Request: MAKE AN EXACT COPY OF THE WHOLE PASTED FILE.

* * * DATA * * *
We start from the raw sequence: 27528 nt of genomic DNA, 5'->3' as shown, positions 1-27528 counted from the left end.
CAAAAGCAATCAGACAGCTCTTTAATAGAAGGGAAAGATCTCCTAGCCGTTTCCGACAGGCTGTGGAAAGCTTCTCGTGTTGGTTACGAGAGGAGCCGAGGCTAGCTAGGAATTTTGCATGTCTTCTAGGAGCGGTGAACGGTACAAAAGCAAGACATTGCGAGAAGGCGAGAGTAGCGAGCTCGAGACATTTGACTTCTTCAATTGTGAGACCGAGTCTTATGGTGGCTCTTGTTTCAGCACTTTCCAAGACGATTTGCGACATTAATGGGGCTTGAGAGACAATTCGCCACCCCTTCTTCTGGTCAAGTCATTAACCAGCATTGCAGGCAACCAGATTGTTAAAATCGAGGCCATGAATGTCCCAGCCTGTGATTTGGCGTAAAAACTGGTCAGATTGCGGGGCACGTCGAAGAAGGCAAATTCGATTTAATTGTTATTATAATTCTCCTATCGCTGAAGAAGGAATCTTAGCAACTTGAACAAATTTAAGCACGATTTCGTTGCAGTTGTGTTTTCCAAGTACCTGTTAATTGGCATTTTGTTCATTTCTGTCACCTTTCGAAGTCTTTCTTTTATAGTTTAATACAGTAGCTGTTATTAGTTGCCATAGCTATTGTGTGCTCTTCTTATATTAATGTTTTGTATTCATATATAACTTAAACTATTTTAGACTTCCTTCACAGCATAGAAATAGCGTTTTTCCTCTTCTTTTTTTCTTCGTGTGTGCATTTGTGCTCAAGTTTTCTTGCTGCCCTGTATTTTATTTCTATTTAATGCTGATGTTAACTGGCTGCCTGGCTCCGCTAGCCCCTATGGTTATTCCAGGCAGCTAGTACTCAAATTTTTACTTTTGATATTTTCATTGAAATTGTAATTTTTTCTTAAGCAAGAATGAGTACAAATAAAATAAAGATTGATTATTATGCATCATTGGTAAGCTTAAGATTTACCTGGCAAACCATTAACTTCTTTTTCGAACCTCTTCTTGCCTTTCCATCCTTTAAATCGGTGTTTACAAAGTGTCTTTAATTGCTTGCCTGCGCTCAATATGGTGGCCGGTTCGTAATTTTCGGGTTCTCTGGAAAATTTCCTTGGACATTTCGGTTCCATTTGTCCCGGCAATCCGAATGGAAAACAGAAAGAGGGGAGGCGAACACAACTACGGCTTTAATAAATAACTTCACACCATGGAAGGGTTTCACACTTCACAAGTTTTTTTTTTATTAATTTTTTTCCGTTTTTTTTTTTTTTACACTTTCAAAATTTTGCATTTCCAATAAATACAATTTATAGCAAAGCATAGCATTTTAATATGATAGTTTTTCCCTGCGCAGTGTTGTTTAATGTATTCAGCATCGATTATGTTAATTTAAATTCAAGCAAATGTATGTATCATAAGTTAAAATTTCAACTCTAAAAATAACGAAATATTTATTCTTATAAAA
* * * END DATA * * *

We start from the raw sequence: 27528 nt of genomic DNA, 5'->3' as shown, positions 1-27528 counted from the left end.
CAAAAGCAATCAGACAGCTCTTTAATAGAAGGGAAAGATCTCCTAGCCGTTTCCGACAGGCTGTGGAAAGCTTCTCGTGTTGGTTACGAGAGGAGCCGAGGCTAGCTAGGAATTTTGCATGTCTTCTAGGAGCGGTGAACGGTACAAAAGCAAGACATTGCGAGAAGGCGAGAGTAGCGAGCTCGAGACATTTGACTTCTTCAATTGTGAGACCGAGTCTTATGGTGGCTCTTGTTTCAGCACTTTCCAAGACGATTTGCGACATTAATGGGGCTTGAGAGACAATTCGCCACCCCTTCTTCTGGTCAAGTCATTAACCAGCATTGCAGGCAACCAGATTGTTAAAATCGAGGCCATGAATGTCCCAGCCTGTGATTTGGCGTAAAAACTGGTCAGATTGCGGGGCACGTCGAAGAAGGCAAATTCGATTTAATTGTTATTATAATTCTCCTATCGCTGAAGAAGGAATCTTAGCAACTTGAACAAATTTAAGCACGATTTCGTTGCAGTTGTGTTTTCCAAGTACCTGTTAATTGGCATTTTGTTCATTTCTGTCACCTTTCGAAGTCTTTCTTTTATAGTTTAATACAGTAGCTGTTATTAGTTGCCATAGCTATTGTGTGCTCTTCTTATATTAATGTTTTGTATTCATATATAACTTAAACTATTTTAGACTTCCTTCACAGCATAGAAATAGCGTTTTTCCTCTTCTTTTTTTCTTCGTGTGTGCATTTGTGCTCAAGTTTTCTTGCTGCCCTGTATTTTATTTCTATTTAATGCTGATGTTAACTGGCTGCCTGGCTCCGCTAGCCCCTATGGTTATTCCAGGCAGCTAGTACTCAAATTTTTACTTTTGATATTTTCATTGAAATTGTAATTTTTTCTTAAGCAAGAATGAGTACAAATAAAATAAAGATTGATTATTATGCATCATTGGTAAGCTTAAGATTTACCTGGCAAACCATTAACTTCTTTTTCGAACCTCTTCTTGCCTTTCCATCCTTTAAATCGGTGTTTACAAAGTGTCTTTAATTGCTTGCCTGCGCTCAATATGGTGGCCGGTTCGTAATTTTCGGGTTCTCTGGAAAATTTCCTTGGACATTTCGGTTCCATTTGTCCCGGCAATCCGAATGGAAAACAGAAAGAGGGGAGGCGAACACAACTACGGCTTTAATAAATAACTTCACACCATGGAAGGGTTTCACACTTCACAAGTTTTTTTTTTATTAATTTTTTTCCGTTTTTTTTTTTTTTACACTTTCAAAATTTTGCATTTCCAATAAATACAATTTATAGCAAAGCATAGCATTTTAATATGATAGTTTTTCCCTGCGCAGTGTTGTTTAATGTATTCAGCATCGATTATGTTAATTTAAATTCAAGCAAATGTATGTATCATAAGTTAAAATTTCAACTCTAAAAATAACGAAATATTTATTCTTATAAAA